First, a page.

Star Trek: Discovery, S3.6: “Scavengers” has some trust issues…

The latest episode of Star Trek: Discovery is now available to stream on CBS-All Access, and it’s consistent with the terrific offerings of this third (and easily best) season of the series to date (kudos to new showrunner Michelle Paradise). That said, there are some choices made in this episode which some fans may find… objectionable.



Admiral Vance and his aide Lt. Willa bring everyone up to speed on the goings-on in local space.

Written by “Battlestar Galactica” veteran Anne Cofell Saunders and directed by Douglas Aarniokoski, “Scavengers” begins Discovery safely berthed in the large pocket of cloaked space that serves as the current de facto Federation Headquarters. Captain Saru (Doug Jones) is recording a log on the day’s activities in the 32nd century…

Saru and the other captains attend the admiral’s briefing as a maintenance drone goes about its work…

Commander in Chief Admiral Charles Vance (Ohed Fehr) is giving a briefing on the current state of affairs in the galaxy. The “Emerald Syndicate” (the dangerous alliance between Andorians and Orions) threatens the planet Argeth. The recently arrived starship Discovery has been ordered to stand by, as Vance may need her to jump in at a moment’s notice. Vance then tells the captains in the room about Discovery’s unique spore drive system, but also urges them to keep that very sensitive information classified.

Lt. Willa looks on as Owosekun and Detmer get into the groove of the ship’s upgrades…

We then see Vance’s aide Lt. Willa (Vanessa Jackson) overseeing a massive refit to all of Discovery’s systems with advanced 32nd century technology. Discovery’s warp nacelles are no longer physically attached to the ship, allowing for far greater maneuverability. The bridge consoles have been upgraded with ‘programmable matter’ controls, to the fascination of operations officer Lt. Owosekun (Oyin Oladejo). The crew also receive new badges, which now serve as communicators (a nod to TNG), tricorders, holographic interfaces and even personal transporters. Saurian crew member Linus (David Benjamin Tomlinson) seems to have a bit of trouble with his own personal transporter, and the reptilian lieutenant awkwardly flash-beams into various personal spaces unannounced throughout the episode…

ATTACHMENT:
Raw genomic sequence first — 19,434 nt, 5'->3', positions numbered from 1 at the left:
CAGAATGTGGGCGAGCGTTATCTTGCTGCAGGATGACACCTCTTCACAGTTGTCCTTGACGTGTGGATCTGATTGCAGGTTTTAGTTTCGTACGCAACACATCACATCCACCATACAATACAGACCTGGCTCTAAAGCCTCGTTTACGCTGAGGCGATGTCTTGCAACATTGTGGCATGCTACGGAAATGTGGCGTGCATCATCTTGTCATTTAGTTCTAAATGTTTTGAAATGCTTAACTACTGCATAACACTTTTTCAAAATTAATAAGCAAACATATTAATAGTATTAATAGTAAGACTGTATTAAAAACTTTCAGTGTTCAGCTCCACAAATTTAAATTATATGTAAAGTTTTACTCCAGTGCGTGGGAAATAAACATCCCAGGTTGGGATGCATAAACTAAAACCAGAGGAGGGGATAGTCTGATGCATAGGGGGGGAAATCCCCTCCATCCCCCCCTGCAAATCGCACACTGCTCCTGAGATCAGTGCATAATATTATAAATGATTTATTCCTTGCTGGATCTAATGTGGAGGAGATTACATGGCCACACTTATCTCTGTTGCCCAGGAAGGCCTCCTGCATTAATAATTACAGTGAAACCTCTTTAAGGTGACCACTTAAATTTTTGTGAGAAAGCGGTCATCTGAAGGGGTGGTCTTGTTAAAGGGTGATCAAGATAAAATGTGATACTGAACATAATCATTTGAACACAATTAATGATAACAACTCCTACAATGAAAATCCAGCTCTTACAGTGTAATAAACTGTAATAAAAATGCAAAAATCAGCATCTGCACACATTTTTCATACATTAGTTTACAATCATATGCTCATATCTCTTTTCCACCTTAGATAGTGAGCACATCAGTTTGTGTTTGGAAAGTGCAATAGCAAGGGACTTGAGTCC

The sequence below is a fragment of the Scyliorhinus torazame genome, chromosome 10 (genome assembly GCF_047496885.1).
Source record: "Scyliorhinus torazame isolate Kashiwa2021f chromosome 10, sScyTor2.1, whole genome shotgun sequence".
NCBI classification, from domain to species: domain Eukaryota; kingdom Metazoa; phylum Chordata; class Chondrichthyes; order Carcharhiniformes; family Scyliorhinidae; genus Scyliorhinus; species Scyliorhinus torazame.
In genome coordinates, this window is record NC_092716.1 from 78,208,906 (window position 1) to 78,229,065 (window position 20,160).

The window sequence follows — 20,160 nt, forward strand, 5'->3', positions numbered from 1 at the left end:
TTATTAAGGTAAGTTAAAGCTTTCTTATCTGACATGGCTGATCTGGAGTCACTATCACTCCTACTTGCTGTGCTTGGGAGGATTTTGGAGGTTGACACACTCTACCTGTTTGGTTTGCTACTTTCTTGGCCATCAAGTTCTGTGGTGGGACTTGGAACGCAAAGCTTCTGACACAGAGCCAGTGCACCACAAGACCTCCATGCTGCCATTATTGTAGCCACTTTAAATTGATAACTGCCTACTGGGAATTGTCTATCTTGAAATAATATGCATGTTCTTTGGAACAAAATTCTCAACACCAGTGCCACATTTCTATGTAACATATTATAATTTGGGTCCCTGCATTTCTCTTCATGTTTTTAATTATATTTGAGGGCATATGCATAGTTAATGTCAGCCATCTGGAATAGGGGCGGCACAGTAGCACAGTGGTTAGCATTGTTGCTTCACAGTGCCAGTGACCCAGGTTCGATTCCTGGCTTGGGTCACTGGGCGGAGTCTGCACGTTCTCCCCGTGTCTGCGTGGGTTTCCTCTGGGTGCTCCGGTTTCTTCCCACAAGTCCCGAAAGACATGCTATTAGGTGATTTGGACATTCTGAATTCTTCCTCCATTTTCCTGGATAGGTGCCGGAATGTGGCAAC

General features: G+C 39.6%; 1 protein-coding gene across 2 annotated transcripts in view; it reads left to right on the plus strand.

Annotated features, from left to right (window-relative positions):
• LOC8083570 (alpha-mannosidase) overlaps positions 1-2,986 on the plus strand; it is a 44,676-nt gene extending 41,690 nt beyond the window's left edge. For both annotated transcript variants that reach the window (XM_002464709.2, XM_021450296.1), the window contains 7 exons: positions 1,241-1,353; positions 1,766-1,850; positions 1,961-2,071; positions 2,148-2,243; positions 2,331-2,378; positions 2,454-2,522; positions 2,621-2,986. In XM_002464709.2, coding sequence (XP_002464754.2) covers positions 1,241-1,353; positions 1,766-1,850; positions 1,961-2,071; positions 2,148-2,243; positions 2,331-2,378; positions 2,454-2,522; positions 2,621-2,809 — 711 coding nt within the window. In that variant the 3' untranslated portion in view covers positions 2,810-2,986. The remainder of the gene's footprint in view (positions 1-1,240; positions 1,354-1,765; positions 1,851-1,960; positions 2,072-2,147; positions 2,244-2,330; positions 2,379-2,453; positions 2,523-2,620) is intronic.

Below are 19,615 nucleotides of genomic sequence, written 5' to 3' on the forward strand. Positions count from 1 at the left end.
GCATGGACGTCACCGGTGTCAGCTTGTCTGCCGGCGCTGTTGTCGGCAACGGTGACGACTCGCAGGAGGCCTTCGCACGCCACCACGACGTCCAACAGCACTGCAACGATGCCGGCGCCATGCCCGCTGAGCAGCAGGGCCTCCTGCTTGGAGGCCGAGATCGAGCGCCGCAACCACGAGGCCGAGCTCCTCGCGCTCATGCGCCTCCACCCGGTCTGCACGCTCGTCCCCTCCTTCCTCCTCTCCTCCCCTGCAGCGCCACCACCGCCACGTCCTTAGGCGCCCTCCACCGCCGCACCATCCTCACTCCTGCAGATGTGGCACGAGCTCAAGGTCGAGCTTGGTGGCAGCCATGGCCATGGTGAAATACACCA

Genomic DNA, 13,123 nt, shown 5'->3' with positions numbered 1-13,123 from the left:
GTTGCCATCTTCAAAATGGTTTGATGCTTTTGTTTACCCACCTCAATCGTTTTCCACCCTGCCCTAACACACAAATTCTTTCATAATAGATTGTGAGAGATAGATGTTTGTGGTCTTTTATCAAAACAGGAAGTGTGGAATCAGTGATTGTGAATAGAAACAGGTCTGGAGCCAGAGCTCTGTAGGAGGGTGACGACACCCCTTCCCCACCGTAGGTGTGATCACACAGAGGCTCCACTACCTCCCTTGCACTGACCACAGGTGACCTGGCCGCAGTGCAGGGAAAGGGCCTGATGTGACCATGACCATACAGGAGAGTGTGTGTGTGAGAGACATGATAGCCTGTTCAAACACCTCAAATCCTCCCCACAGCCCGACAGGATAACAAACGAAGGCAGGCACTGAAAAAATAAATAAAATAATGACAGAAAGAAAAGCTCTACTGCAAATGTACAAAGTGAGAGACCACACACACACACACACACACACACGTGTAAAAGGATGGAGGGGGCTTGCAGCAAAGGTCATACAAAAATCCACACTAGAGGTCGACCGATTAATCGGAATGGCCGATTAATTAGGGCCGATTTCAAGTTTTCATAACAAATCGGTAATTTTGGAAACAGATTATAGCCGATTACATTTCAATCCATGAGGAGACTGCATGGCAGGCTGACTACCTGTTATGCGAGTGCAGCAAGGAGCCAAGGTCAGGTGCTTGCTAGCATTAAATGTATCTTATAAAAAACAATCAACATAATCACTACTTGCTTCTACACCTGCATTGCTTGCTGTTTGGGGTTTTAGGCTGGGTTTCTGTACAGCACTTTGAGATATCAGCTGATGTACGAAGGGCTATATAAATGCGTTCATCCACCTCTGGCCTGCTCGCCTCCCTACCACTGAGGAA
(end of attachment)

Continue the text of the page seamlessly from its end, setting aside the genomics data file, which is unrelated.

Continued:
Note: Lots of ‘oohs’ and ‘ahs’ in the upgrade scenes. The various changes made to the Discovery’s nacelles, controls and other systems are more or less consistent with the advanced state of the ship when we saw her abandoned in the far future of the Short Trek, “Calypso (though I can’t remember if her nacelles were still attached or not in “Calypso”… I may have to double check that one).

Saru and Michael listne to a prerecorded message from Michael’s beau, Booker.

After the ship settles in, Discovery receives a distress signal from the Nautilus, the ship belonging to Michael’s beau Cleveland Booker (David Ajala). The distress call seems to be coming from his cat, Grudge. Programming the Nautilus to return to Federation Headquarters without him, Booker left a hologram explaining that he’s gone to a Bajoran exchange to find a “black box” recovered from a scrapped starship which may help the Federation understand what caused the “Burn” (a mysterious, galaxy-wide event that destabilized almost all warp-grade dilithium, cutting off the Federation from its own member planets). Booker’s hologram says that he should be back in “24 hours.” Michael notes the message was recorded three weeks ago. Whatever happened, Booker is clearly in trouble. Michael then asks Saru for permission to find out what happened, and if possible, retrieve the black box and possibly learn what caused the Burn. Respecting Admiral Vance’s orders to stand-by for a possible jump to Argeth, Saru firmly denies Michael permission to investigate. Michael reiterates that learning the cause of the Burn is critical if they are to rebuild the Federation. Saru doesn’t disagree with her, but he respects the chain of command.